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An Enemy of the People
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Act I

(SCENE.—DR. STOCKMANN'S sitting-room. It is evening. The room is
plainly but neatly appointed and furnished. In the right-hand
wall are two doors; the farther leads out to the hall, the nearer
to the doctor's study. In the left-hand wall, opposite the door
leading to the hall, is a door leading to the other rooms
occupied by the family. In the middle of the same wall stands the
stove, and, further forward, a couch with a looking-glass hanging
over it and an oval table in front of it. On the table, a lighted
lamp, with a lampshade. At the back of the room, an open door
leads to the dining-room. BILLING is seen sitting at the dining
table, on which a lamp is burning. He has a napkin tucked under
his chin, and MRS. STOCKMANN is standing by the table handing him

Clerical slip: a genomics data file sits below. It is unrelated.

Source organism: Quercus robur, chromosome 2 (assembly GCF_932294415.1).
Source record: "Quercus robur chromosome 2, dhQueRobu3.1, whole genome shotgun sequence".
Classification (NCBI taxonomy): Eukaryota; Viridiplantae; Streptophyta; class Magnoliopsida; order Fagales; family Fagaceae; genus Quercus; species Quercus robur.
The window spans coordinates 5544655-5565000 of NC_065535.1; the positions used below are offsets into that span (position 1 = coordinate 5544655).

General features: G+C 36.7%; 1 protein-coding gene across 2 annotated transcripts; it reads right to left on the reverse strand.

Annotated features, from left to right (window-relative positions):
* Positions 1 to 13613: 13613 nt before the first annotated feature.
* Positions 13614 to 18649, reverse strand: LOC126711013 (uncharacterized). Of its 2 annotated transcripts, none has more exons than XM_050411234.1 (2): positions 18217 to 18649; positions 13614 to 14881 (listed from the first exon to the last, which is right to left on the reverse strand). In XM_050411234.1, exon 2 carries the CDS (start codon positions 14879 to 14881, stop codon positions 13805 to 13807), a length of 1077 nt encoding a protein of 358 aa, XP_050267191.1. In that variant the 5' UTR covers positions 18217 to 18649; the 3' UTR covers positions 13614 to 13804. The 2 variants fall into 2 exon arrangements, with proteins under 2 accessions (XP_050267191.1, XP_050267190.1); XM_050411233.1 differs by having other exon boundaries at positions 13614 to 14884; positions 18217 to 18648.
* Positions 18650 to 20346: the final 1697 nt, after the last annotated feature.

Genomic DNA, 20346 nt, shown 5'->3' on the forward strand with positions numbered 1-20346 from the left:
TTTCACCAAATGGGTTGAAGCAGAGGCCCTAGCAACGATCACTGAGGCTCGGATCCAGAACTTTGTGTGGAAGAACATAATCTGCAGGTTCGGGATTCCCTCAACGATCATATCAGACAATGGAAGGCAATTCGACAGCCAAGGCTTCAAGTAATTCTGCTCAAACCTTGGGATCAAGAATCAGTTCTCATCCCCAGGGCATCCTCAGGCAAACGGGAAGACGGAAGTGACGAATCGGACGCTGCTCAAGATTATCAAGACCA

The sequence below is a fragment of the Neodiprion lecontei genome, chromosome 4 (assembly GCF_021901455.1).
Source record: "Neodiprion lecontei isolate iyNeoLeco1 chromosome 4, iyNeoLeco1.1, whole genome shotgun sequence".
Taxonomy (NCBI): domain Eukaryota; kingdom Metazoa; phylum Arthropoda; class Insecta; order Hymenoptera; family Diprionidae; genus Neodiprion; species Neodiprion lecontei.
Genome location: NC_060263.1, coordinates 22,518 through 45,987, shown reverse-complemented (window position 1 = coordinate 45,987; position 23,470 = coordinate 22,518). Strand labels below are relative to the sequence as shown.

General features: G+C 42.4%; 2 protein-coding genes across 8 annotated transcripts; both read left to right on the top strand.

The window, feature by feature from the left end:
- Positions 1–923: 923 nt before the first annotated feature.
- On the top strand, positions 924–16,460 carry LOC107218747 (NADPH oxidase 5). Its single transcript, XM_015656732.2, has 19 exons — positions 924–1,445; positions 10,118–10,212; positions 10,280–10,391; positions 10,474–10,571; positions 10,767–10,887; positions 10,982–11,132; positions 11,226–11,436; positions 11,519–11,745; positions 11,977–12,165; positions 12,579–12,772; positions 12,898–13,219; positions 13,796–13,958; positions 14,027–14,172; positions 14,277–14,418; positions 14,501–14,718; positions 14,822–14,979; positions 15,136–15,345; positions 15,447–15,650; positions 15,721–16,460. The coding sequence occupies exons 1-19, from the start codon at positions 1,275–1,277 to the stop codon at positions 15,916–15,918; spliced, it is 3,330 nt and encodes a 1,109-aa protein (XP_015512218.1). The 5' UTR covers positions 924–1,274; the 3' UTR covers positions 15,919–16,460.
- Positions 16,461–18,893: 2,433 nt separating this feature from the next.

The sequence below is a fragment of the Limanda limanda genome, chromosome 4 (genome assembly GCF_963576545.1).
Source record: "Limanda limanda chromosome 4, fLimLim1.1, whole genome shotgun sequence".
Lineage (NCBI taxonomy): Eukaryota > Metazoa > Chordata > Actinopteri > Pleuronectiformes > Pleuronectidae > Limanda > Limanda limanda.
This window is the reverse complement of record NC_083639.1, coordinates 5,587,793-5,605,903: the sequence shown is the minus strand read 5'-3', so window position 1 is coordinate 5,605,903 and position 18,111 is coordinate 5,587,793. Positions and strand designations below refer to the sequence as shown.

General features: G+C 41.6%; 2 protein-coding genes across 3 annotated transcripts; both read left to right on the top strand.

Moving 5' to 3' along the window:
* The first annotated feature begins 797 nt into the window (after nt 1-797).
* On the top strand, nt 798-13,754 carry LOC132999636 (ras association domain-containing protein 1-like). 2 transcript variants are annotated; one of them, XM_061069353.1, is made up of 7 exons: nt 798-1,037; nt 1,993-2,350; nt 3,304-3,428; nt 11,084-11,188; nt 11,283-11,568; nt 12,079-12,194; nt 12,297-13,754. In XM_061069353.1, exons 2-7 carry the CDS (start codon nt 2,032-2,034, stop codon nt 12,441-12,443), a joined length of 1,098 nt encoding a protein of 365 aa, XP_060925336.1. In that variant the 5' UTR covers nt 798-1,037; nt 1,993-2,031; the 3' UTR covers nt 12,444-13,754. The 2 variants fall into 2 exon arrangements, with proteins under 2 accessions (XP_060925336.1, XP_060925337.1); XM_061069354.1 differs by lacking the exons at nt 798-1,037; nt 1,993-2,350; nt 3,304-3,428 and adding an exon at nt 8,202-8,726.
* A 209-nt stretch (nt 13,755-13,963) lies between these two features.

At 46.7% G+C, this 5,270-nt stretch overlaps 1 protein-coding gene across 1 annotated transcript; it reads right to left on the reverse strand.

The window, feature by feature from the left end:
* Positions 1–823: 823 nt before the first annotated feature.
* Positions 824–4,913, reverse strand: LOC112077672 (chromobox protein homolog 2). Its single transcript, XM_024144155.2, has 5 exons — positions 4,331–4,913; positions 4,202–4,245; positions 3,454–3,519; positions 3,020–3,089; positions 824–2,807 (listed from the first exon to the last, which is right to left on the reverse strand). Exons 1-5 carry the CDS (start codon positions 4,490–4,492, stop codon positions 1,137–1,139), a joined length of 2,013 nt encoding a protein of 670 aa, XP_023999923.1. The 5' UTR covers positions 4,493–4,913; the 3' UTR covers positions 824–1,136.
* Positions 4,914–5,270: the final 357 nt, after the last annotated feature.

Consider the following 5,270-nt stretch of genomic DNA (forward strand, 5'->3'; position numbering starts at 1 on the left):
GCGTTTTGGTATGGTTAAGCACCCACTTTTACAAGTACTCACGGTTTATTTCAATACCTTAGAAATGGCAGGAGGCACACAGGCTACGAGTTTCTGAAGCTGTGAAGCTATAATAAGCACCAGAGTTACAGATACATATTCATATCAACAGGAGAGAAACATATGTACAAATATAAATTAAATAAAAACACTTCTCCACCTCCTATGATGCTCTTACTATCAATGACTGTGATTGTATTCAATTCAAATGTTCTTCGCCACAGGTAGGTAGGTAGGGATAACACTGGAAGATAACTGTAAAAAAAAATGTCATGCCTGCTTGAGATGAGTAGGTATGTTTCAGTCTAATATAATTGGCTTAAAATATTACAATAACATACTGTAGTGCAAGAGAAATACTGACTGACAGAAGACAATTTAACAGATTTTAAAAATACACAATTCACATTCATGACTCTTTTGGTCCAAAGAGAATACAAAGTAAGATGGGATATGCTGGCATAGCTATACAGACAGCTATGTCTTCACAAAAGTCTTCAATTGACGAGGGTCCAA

a large plate-full of roast beef. The other places at the table
are empty, and the table somewhat in disorder, evidently a meal
having recently been finished.)
Mrs. Stockmann. You see, if you come an hour late, Mr. Billing,
you have to put up with cold meat.
Billing (as he eats). It is uncommonly good, thank you—
remarkably good.
Mrs. Stockmann. My husband makes such a point of having his meals
punctually, you know.
Billing. That doesn't affect me a bit. Indeed, I almost think I
enjoy a meal all the better when I can sit down and eat all by
myself, and undisturbed.
Mrs. Stockmann. Oh well, as long as you are enjoying it—. (Turns
to the hall door, listening.) I expect that is Mr. Hovstad coming
too.
Billing. Very likely.
(PETER STOCKMANN comes in. He wears an overcoat and his official
hat, and carries a stick.)
Peter Stockmann. Good evening, Katherine.
Mrs. Stockmann (coming forward into the sitting-room). Ah, good
evening—is it you? How good of you to come up and see us!
Peter Stockmann. I happened to be passing, and so—(looks into
the dining-room). But you have company with you, I see.
Mrs. Stockmann (a little embarrassed). Oh, no—it was quite by